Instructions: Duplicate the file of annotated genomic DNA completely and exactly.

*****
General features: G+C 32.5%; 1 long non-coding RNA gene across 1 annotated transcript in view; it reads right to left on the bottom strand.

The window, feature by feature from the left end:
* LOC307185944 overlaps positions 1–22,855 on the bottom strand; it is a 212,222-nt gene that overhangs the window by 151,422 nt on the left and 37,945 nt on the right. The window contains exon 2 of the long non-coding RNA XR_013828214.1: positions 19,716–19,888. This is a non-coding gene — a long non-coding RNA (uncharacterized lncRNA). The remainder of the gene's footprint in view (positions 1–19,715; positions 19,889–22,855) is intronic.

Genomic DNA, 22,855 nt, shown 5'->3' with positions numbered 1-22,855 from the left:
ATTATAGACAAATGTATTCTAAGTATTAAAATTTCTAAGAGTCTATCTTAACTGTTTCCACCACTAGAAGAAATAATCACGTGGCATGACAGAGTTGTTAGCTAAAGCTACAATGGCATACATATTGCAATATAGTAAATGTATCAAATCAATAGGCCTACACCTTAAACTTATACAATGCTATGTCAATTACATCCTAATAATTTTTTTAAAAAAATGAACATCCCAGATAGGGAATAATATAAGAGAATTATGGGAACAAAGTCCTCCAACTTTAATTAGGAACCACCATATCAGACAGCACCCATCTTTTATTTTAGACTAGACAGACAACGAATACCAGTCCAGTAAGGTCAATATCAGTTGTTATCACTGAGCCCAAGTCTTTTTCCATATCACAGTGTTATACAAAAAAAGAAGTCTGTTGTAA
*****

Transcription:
General features: G+C 32.5%; 1 long non-coding RNA gene across 1 annotated transcript in view; it reads right to left on the bottom strand.

The window, feature by feature from the left end:
* LOC307185944 overlaps positions 1–22,855 on the bottom strand; it is a 212,222-nt gene that overhangs the window by 151,422 nt on the left and 37,945 nt on the right. The window contains exon 2 of the long non-coding RNA XR_013828214.1: positions 19,716–19,888. This is a non-coding gene — a long non-coding RNA (uncharacterized lncRNA). The remainder of the gene's footprint in view (positions 1–19,715; positions 19,889–22,855) is intronic.

Genomic DNA, 22,855 nt, shown 5'->3' with positions numbered 1-22,855 from the left:
ATTATAGACAAATGTATTCTAAGTATTAAAATTTCTAAGAGTCTATCTTAACTGTTTCCACCACTAGAAGAAATAATCACGTGGCATGACAGAGTTGTTAGCTAAAGCTACAATGGCATACATATTGCAATATAGTAAATGTATCAAATCAATAGGCCTACACCTTAAACTTATACAATGCTATGTCAATTACATCCTAATAATTTTTTTAAAAAAATGAACATCCCAGATAGGGAATAATATAAGAGAATTATGGGAACAAAGTCCTCCAACTTTAATTAGGAACCACCATATCAGACAGCACCCATCTTTTATTTTAGACTAGACAGACAACGAATACCAGTCCAGTAAGGTCAATATCAGTTGTTATCACTGAGCCCAAGTCTTTTTCCATATCACAGTGTTATACAAAAAAAGAAGTCTGTTGTAA